Understanding the details of your mutual fund can be frustrating. There’s so much information available, it’s difficult to know what’s important. What key data points really impact the cost and investment performance of your fund? One specific type of cost may not be adequately disclosed.
Types of mutual fund costs
There are several types of costs you may pay for owning a mutual fund:
- Sales charge: A cost you pay when you purchase the fund. The sales charges (or sales load) may be assessed when you buy the fund, or when you withdraw funds after purchase.
- Annual expense: Most mutual fund charge an annual expense to cover the day-to-day cost of managing the fund (accounting, legal, money management). This fee is based on a percentage of assets under management.
- 12B-1 fee: Investopedia defines this cost as an annual marketing or distribution fee on a fund. This fee is also based on a percentage of assets under management. A 12B-1 fee can be used to compensate the salesperson for monitoring the fund’s performance and answering client questions.
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The disclosure of mutual fund costs has improved over the years. The easiest way to review your fund’s costs is to download the summary prospectus. Here’s a link to the American Fund’s Washington Mutual page. If you click on “Resources” at the top right, you’ll find the summary prospectus link.
Pressure to pay more fees
The Wall Street Journal points out that SEC is concerned about mutual fund fees that may not be fully disclosed. A large percentage of mutual funds are sold through financial advisors. Those advisors, obviously, want to maximize the compensation they get for selling and managing money in a mutual fund.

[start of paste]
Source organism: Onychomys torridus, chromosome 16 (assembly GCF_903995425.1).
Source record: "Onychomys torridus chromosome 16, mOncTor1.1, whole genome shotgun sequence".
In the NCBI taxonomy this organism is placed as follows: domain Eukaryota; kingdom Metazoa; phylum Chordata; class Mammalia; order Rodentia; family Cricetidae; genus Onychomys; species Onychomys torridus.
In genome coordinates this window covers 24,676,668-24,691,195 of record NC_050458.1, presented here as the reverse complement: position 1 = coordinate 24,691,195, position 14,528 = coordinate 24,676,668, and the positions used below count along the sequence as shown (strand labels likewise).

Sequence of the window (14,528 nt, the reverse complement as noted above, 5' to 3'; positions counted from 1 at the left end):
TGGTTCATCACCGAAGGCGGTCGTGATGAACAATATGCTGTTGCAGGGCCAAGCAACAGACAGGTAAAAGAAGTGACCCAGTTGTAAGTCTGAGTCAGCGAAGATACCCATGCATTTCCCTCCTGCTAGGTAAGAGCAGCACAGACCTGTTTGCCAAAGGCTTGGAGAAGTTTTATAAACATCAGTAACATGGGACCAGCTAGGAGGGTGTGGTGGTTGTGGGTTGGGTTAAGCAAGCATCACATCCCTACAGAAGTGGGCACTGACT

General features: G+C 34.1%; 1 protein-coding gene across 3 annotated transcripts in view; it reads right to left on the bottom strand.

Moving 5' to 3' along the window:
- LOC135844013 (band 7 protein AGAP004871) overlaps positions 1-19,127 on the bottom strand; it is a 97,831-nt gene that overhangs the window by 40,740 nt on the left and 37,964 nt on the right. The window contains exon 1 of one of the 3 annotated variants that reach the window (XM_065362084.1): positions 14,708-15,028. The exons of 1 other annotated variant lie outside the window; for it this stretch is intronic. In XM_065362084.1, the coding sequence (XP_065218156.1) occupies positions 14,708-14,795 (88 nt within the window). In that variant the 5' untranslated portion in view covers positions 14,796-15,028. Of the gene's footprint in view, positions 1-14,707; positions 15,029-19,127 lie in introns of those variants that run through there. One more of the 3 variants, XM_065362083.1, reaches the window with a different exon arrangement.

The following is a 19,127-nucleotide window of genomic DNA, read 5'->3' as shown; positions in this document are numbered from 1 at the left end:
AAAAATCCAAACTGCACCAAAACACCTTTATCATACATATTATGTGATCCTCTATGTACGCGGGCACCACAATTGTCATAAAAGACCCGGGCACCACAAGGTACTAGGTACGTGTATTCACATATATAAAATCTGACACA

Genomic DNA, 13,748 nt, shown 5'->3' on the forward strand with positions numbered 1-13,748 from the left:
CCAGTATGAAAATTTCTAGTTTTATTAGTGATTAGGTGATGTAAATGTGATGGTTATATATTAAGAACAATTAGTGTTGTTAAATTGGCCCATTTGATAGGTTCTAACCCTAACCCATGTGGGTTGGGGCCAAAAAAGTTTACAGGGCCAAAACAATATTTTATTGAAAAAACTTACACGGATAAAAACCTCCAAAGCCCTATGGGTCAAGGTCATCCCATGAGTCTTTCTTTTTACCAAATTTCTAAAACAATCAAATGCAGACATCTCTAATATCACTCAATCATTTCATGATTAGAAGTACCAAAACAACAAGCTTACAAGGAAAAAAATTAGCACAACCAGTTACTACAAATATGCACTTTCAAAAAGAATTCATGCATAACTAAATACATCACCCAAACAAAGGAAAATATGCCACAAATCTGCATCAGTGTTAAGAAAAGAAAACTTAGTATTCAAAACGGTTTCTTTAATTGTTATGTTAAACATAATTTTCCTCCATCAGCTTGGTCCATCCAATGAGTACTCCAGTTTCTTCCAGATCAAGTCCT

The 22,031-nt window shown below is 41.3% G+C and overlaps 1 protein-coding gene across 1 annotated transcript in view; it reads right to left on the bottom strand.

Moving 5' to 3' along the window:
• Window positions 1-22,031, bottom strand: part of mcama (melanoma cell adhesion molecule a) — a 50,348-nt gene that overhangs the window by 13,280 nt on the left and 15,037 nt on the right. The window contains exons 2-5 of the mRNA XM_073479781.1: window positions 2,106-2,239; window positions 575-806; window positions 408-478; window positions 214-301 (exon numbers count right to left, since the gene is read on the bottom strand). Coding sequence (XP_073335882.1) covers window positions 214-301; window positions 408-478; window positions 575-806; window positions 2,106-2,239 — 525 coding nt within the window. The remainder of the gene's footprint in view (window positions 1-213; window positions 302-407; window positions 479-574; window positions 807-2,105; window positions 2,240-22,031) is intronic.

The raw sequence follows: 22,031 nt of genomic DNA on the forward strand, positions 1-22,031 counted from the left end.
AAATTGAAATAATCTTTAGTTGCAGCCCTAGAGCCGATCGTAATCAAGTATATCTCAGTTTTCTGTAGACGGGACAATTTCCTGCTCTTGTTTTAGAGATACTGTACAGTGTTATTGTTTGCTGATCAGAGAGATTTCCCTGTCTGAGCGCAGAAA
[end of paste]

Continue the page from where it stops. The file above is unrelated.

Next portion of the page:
The SEC is concerned that mutual funds may be making extra payments to pay advisors for additional services. One such service is the process of consolidating the trading records for an advisor’s clients. If record keeping can be improved, that feature benefits the financial advisor. However, those services should be paid for by the advisor’s firm- not the mutual fund company.
Extra payments, possible conflicts
Regulators are concerned about a fund paying an advisor for these extra services. Those payments may influence the advisor to sell the fund- even though another fund (that doesn’t pay for those costs) is more suitable. FINRA limits the spending on marketing and distribution to .75% of the average net assets of the fund.
Why costs matter
Two costs have a huge impact on your mutual fund’s rate of return: Taxes and fees. While your fund does not need to have the lowest fees in the industry, their costs should be reasonable- when compared with similar funds.
Check your costs, monitor your fund’s return
Make the effort to read your fund’s summary prospectus. Mutual fund websites now offer a lot of great, easy to read information. Morningstar is also a great tool to assess your mutual fund. This service ranks mutual funds against their competition.
Take these steps to manage your investment. While you don’t need to read everything, you can stay informed and make smart investment decisions.
Have you found a fund with reasonable fees? I’d love to hear from you.
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